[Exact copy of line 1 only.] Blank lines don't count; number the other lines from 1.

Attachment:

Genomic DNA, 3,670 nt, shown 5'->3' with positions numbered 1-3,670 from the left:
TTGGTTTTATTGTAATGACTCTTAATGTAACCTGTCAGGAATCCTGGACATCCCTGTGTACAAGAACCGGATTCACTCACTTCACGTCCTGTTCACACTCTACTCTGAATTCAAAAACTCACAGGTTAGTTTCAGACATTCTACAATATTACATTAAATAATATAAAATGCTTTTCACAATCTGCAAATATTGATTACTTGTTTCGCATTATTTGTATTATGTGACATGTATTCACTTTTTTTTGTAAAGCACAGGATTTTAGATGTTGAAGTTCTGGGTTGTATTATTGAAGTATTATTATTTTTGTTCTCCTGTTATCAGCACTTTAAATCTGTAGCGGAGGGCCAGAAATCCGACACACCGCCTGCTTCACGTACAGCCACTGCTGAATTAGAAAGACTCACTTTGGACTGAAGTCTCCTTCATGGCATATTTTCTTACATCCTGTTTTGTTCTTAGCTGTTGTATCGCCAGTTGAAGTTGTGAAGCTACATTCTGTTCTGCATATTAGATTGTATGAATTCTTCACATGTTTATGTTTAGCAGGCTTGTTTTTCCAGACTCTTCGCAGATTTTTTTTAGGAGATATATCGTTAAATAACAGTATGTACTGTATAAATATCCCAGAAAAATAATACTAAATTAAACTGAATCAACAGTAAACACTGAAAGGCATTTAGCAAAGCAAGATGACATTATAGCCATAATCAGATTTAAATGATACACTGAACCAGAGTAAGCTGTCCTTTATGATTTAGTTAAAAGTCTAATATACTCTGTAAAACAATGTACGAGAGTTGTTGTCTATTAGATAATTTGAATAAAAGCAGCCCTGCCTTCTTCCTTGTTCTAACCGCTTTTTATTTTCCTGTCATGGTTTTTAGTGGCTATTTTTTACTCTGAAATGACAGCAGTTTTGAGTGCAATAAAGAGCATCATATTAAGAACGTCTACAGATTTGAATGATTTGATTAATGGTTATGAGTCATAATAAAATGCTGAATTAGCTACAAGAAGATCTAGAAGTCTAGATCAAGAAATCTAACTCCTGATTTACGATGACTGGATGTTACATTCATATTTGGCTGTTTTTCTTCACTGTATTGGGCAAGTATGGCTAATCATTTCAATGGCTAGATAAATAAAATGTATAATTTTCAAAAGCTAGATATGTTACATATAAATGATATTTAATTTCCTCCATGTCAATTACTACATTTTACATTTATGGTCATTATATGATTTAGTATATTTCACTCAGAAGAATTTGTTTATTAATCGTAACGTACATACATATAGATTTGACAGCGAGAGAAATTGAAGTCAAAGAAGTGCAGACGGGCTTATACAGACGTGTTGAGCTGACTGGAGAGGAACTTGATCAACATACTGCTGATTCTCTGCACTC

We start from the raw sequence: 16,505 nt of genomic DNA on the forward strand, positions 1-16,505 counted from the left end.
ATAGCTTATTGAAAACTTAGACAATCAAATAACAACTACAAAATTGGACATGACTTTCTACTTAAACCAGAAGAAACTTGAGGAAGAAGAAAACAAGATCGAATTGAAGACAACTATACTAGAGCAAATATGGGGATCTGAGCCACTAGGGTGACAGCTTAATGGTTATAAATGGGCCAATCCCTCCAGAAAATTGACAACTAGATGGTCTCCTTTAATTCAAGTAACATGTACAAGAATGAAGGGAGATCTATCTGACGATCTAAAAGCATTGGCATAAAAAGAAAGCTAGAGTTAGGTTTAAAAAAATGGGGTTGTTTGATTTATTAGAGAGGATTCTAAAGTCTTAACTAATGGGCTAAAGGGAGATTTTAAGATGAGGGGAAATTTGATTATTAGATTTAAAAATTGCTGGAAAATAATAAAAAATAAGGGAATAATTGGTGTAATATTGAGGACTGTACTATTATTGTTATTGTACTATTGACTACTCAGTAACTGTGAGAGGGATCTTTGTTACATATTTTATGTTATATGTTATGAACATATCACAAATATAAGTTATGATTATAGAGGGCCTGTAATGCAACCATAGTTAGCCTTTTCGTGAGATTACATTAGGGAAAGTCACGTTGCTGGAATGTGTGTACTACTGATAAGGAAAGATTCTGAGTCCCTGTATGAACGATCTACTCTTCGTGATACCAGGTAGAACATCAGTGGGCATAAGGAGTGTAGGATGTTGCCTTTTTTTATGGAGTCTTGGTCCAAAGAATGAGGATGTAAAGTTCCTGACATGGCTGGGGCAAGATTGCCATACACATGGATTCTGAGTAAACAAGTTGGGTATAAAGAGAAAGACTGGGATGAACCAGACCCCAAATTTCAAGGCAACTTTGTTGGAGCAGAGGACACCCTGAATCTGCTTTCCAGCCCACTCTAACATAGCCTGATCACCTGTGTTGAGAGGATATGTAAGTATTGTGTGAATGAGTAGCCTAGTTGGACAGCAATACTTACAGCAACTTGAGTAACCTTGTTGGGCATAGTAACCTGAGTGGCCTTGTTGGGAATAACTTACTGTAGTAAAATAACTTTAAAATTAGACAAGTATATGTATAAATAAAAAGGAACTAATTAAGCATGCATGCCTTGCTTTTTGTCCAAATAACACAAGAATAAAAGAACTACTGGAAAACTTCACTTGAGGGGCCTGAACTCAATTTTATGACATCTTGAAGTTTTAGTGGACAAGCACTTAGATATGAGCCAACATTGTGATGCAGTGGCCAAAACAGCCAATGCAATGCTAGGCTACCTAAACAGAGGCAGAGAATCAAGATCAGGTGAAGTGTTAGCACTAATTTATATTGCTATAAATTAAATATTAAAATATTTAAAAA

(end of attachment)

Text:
Genomic DNA, 3,670 nt, shown 5'->3' with positions numbered 1-3,670 from the left: